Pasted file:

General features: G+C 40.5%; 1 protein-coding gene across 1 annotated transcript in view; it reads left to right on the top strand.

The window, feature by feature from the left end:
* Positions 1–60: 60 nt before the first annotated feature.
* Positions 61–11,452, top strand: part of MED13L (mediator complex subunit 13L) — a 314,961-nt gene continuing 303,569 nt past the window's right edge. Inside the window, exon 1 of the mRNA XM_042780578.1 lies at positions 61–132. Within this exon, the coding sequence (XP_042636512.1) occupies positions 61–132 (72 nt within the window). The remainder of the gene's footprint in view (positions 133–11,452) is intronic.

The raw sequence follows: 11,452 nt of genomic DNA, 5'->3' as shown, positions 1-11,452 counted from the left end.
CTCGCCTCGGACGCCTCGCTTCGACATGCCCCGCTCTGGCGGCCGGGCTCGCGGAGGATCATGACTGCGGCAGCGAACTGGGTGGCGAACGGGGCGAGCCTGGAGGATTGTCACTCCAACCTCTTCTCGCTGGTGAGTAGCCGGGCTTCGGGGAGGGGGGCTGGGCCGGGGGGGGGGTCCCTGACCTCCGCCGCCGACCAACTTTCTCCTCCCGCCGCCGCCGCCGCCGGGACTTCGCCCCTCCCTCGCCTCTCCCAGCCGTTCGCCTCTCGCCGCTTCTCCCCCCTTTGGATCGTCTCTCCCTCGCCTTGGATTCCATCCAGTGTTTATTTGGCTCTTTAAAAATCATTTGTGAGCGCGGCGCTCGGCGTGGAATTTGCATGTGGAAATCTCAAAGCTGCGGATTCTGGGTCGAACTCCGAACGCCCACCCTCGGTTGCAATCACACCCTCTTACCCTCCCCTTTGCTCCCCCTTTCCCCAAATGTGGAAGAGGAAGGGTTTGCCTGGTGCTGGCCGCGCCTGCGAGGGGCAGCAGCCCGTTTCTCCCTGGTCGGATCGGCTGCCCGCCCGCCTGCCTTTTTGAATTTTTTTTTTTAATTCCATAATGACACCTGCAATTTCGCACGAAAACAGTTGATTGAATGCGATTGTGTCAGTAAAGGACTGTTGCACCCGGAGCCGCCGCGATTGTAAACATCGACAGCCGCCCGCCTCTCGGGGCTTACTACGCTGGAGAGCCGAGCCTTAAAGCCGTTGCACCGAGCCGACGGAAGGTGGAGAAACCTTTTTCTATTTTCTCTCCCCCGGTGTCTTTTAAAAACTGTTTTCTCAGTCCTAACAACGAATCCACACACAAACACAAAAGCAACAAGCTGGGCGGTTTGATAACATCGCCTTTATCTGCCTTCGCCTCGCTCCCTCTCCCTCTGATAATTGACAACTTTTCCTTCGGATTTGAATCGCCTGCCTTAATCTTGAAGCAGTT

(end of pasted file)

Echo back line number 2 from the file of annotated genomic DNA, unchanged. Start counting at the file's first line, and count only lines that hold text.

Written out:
The window, feature by feature from the left end: